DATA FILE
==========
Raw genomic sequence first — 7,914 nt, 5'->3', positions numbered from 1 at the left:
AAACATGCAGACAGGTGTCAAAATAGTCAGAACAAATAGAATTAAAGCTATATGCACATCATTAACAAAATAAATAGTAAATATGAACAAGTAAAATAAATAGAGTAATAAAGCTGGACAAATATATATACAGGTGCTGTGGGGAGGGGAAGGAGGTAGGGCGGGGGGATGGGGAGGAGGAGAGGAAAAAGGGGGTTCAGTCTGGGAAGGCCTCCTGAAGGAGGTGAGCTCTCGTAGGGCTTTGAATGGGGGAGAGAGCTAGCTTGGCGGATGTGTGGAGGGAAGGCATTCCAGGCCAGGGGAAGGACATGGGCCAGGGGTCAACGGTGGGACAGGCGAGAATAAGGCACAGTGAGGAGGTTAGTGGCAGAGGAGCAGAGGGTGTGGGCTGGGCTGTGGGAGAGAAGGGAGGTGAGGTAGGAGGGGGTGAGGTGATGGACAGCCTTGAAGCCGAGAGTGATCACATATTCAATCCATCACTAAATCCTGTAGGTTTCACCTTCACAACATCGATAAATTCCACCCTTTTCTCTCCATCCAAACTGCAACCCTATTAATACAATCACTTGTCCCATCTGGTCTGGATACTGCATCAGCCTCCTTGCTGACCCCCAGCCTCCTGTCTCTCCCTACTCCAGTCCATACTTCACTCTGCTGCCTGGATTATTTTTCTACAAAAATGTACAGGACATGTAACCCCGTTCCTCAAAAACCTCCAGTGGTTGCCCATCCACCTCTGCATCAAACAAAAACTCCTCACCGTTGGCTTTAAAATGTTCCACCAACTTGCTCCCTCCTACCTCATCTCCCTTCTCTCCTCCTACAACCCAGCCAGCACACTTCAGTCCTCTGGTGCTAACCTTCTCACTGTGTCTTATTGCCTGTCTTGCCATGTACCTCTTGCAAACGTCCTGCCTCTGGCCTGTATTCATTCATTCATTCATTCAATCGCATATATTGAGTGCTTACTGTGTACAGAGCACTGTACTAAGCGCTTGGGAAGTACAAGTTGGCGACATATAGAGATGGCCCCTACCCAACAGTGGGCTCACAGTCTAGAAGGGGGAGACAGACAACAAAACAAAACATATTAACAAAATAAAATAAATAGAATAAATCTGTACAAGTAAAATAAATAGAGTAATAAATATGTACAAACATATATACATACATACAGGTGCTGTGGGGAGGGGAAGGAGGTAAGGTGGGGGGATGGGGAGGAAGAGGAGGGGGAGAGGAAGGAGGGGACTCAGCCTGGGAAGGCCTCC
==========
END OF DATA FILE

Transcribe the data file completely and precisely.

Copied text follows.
Raw genomic sequence first — 7,914 nt, 5'->3', positions numbered from 1 at the left:
AAACATGCAGACAGGTGTCAAAATAGTCAGAACAAATAGAATTAAAGCTATATGCACATCATTAACAAAATAAATAGTAAATATGAACAAGTAAAATAAATAGAGTAATAAAGCTGGACAAATATATATACAGGTGCTGTGGGGAGGGGAAGGAGGTAGGGCGGGGGGATGGGGAGGAGGAGAGGAAAAAGGGGGTTCAGTCTGGGAAGGCCTCCTGAAGGAGGTGAGCTCTCGTAGGGCTTTGAATGGGGGAGAGAGCTAGCTTGGCGGATGTGTGGAGGGAAGGCATTCCAGGCCAGGGGAAGGACATGGGCCAGGGGTCAACGGTGGGACAGGCGAGAATAAGGCACAGTGAGGAGGTTAGTGGCAGAGGAGCAGAGGGTGTGGGCTGGGCTGTGGGAGAGAAGGGAGGTGAGGTAGGAGGGGGTGAGGTGATGGACAGCCTTGAAGCCGAGAGTGATCACATATTCAATCCATCACTAAATCCTGTAGGTTTCACCTTCACAACATCGATAAATTCCACCCTTTTCTCTCCATCCAAACTGCAACCCTATTAATACAATCACTTGTCCCATCTGGTCTGGATACTGCATCAGCCTCCTTGCTGACCCCCAGCCTCCTGTCTCTCCCTACTCCAGTCCATACTTCACTCTGCTGCCTGGATTATTTTTCTACAAAAATGTACAGGACATGTAACCCCGTTCCTCAAAAACCTCCAGTGGTTGCCCATCCACCTCTGCATCAAACAAAAACTCCTCACCGTTGGCTTTAAAATGTTCCACCAACTTGCTCCCTCCTACCTCATCTCCCTTCTCTCCTCCTACAACCCAGCCAGCACACTTCAGTCCTCTGGTGCTAACCTTCTCACTGTGTCTTATTGCCTGTCTTGCCATGTACCTCTTGCAAACGTCCTGCCTCTGGCCTGTATTCATTCATTCATTCATTCAATCGCATATATTGAGTGCTTACTGTGTACAGAGCACTGTACTAAGCGCTTGGGAAGTACAAGTTGGCGACATATAGAGATGGCCCCTACCCAACAGTGGGCTCACAGTCTAGAAGGGGGAGACAGACAACAAAACAAAACATATTAACAAAATAAAATAAATAGAATAAATCTGTACAAGTAAAATAAATAGAGTAATAAATATGTACAAACATATATACATACATACAGGTGCTGTGGGGAGGGGAAGGAGGTAAGGTGGGGGGATGGGGAGGAAGAGGAGGGGGAGAGGAAGGAGGGGACTCAGCCTGGGAAGGCCTCC